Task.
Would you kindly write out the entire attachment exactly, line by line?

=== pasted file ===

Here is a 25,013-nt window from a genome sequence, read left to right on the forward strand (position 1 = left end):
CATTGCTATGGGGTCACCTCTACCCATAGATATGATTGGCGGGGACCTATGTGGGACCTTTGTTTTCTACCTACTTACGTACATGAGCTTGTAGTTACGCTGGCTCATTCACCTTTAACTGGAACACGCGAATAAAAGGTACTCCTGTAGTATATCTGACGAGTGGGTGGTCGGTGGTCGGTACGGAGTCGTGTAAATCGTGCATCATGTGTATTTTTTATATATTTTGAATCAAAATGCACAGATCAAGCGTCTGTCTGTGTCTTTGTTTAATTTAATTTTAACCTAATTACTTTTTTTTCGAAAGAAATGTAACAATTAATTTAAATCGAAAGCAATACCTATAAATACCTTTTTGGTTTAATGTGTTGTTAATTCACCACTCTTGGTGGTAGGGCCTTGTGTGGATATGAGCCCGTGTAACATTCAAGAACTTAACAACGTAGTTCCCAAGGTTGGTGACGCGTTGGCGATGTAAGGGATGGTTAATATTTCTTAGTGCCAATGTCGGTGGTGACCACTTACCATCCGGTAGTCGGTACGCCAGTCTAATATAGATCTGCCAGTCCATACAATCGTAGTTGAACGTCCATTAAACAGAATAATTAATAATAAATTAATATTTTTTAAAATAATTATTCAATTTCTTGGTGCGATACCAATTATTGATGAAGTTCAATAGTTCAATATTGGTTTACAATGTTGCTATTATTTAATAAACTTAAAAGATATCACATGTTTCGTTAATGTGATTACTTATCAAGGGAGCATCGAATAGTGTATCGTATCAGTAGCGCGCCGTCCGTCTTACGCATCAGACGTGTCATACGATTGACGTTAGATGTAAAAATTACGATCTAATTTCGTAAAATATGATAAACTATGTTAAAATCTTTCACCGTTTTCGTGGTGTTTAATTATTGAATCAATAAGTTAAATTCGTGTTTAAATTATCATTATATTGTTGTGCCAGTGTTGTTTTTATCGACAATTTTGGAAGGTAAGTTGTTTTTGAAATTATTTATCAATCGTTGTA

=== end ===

Here is a 25,013-nt window from a genome sequence, read left to right on the forward strand (position 1 = left end):
CATTGCTATGGGGTCACCTCTACCCATAGATATGATTGGCGGGGACCTATGTGGGACCTTTGTTTTCTACCTACTTACGTACATGAGCTTGTAGTTACGCTGGCTCATTCACCTTTAACTGGAACACGCGAATAAAAGGTACTCCTGTAGTATATCTGACGAGTGGGTGGTCGGTGGTCGGTACGGAGTCGTGTAAATCGTGCATCATGTGTATTTTTTATATATTTTGAATCAAAATGCACAGATCAAGCGTCTGTCTGTGTCTTTGTTTAATTTAATTTTAACCTAATTACTTTTTTTTCGAAAGAAATGTAACAATTAATTTAAATCGAAAGCAATACCTATAAATACCTTTTTGGTTTAATGTGTTGTTAATTCACCACTCTTGGTGGTAGGGCCTTGTGTGGATATGAGCCCGTGTAACATTCAAGAACTTAACAACGTAGTTCCCAAGGTTGGTGACGCGTTGGCGATGTAAGGGATGGTTAATATTTCTTAGTGCCAATGTCGGTGGTGACCACTTACCATCCGGTAGTCGGTACGCCAGTCTAATATAGATCTGCCAGTCCATACAATCGTAGTTGAACGTCCATTAAACAGAATAATTAATAATAAATTAATATTTTTTAAAATAATTATTCAATTTCTTGGTGCGATACCAATTATTGATGAAGTTCAATAGTTCAATATTGGTTTACAATGTTGCTATTATTTAATAAACTTAAAAGATATCACATGTTTCGTTAATGTGATTACTTATCAAGGGAGCATCGAATAGTGTATCGTATCAGTAGCGCGCCGTCCGTCTTACGCATCAGACGTGTCATACGATTGACGTTAGATGTAAAAATTACGATCTAATTTCGTAAAATATGATAAACTATGTTAAAATCTTTCACCGTTTTCGTGGTGTTTAATTATTGAATCAATAAGTTAAATTCGTGTTTAAATTATCATTATATTGTTGTGCCAGTGTTGTTTTTATCGACAATTTTGGAAGGTAAGTTGTTTTTGAAATTATTTATCAATCGTTGTA